Bergman had now to satisfy the hopes that were conceived of him to justify the opinion of those who recommended him to fill the place of Wallerius uud to put ecivy to | silence; nor was he unsuccessful in any of these attempts. He did not follow the common track in the study of chemistry. As he had received the lessons of no master, he was tainted with the prejudices of no school. Accustomed to precision, and having no time to lose, he applied himself to experiments without paying any attention to theories; he repeated those often which he considered as the most important and instructive, and reduced them to method, an improvement till then unknown. He first introduced into chemistry the process by analysis, which ought to be applied to every science for there should be but one method of teaching and learning, as there is but one of judging well. These views have been laid down by Mr. Bergman in an excellent discourse, which contains, if we may use the phrase, his profession of faith in what relates to the science. It is here that he displays himself without disguise to his reader, and here it is of importance to study him with attention. The productions of volcanoes had never been analysed when Messrs. Ferber and Troil brought a rich collection of them into Sweden, at the sight of which Mr. Bergman conceived the design of investigating their nature. He examined first of all the matters least altered by the fire, and the forms of which were still to be discerned he followed them in their changes progressively; he determined, he imitated their more complicated appearances he knew the effects which would result from the mixture and decomposition of the saline substances whick are found abundantly in these productions. He discovered such as were formed in the humid way and then in his laboratory he observed the process of nature that combat of flames and explosions that chaos in which the Clements seem to clash and to confound one another, unveiled themselves to his eyes. He saw the fire of volcanoes kindled in the midst of pyritical combinations, and sea-salt decomposed by clays he saw fixed air disengaged from calcined calcareous stones, spreading upon the snrface of the earth, and filling caverns in which flame and animal life are equally extinguished he saw the sulphureous acid thrown out in waves, convert itself into the vitriolic by mere contact with the air and distillinothrough the rocks, from the alum veins of the solfatara. He saw the bitumens as they melted the inflammable and sulphureous airs exhaling and the waters become mineral and impregnated with the fire and vapours of those stu2 | pendous furnaces, preparing for the beings that move and dispute on the crust of the abyss, a remedy for pain and a balsam for disease.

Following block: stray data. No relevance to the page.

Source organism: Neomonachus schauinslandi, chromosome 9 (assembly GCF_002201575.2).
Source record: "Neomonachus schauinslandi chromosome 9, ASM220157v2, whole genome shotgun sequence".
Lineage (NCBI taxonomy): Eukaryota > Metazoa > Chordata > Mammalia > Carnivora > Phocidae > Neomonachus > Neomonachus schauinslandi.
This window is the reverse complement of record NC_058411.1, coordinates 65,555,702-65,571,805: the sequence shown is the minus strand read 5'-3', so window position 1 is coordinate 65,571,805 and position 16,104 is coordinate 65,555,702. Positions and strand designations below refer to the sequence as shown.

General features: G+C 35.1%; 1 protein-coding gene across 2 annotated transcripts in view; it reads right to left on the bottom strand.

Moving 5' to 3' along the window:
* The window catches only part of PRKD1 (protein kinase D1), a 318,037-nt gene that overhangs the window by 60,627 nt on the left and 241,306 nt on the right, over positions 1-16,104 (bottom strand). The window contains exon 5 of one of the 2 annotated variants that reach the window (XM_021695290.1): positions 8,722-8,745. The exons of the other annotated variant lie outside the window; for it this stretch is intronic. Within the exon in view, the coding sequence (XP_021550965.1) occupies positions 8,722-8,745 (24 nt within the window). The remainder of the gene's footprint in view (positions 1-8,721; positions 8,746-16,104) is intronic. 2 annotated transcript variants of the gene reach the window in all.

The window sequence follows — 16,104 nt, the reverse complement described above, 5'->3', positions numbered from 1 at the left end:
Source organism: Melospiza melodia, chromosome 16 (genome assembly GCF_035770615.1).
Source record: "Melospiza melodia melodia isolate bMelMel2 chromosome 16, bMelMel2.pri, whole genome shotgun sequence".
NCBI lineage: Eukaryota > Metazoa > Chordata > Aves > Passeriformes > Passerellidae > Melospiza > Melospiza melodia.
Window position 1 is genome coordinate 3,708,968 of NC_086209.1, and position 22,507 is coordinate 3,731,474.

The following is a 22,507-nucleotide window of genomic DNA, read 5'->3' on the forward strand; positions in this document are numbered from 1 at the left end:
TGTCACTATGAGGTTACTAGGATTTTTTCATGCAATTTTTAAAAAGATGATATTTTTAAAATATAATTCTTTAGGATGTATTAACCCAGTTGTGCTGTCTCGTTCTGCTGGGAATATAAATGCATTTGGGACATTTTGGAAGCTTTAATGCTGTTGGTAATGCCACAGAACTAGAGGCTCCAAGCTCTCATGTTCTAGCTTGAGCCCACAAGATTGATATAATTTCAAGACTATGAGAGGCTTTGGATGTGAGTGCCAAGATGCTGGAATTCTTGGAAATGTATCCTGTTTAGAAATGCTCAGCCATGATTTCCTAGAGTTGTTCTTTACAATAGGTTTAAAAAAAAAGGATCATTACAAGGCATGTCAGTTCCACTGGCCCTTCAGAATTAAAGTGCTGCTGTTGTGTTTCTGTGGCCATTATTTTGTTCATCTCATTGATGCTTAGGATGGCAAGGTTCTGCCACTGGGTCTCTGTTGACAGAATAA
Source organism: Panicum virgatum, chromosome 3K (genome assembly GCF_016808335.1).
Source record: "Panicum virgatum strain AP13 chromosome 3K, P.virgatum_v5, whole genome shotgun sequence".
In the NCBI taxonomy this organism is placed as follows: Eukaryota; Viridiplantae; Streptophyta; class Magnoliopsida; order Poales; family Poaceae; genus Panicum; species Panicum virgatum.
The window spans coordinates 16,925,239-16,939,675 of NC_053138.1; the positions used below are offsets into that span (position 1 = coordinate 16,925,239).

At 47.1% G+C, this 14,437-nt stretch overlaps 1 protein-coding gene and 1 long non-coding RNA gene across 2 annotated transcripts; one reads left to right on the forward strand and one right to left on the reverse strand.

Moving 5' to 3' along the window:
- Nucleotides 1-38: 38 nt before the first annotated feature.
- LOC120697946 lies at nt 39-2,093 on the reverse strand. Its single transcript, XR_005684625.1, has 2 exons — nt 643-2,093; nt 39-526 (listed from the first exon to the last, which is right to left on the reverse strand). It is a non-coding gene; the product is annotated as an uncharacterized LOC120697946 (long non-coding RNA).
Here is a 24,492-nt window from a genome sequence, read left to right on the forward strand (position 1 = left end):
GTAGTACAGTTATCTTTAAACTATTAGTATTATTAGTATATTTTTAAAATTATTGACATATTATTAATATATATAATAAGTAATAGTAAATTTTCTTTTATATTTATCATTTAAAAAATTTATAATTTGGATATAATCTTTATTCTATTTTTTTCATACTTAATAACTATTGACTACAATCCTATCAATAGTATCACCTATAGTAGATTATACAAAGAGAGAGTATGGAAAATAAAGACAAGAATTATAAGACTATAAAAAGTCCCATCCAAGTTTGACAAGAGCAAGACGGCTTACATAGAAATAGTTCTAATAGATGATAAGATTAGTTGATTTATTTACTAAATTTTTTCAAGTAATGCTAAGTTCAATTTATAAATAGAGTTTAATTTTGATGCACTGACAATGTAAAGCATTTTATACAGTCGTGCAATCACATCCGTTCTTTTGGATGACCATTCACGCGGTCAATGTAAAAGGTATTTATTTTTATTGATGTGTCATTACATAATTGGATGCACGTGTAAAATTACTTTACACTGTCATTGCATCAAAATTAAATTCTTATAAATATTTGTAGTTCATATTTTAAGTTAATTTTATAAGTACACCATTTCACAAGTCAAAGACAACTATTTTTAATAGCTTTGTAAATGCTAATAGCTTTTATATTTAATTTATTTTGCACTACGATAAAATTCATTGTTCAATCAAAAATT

The continual application bestowed by Mr. Bergman on his studies having affected his health, he was advised to interrupt them if he wished to prolong his life: but he found happiness only in study, and would not forfeit his title to reputation by a few years more of inactivity and languor. By this enthusiasm, however, he exhausted his strength, and died July 8, 1784. The university of Upsal paid the most distinguished honours to his memory; and the academy of Stockholm consecrated to him a medal to perpetuate the regret of all the learned in Europe for his loss. His principal publications were: 1. “A physical description of the Earth,1770—74, 2 vols. 8vo, a much admired work, and translated into the Danish, German, and Italian languages. 2. Various “Eloges” of the members of the academy of Stockholm. 3. An edition of Scheffer’s “Physics.” 4. Many papers in the Transactions of the Academies of Stockholm, Berlin, Montpellier, and the Royal Society, London. These smaller pieces form 6 vols. 8vo, under the title “Opuscula physica et chemica,1779 90, a part of which was translated under the title of “Physical and Chemical essays,” and published by Dr. Edmund Cullen, London, 1786, 2 vols. 1


Floges des Academicians, Berlin, 12mo, vol. IV. 36. Biog. Universelle.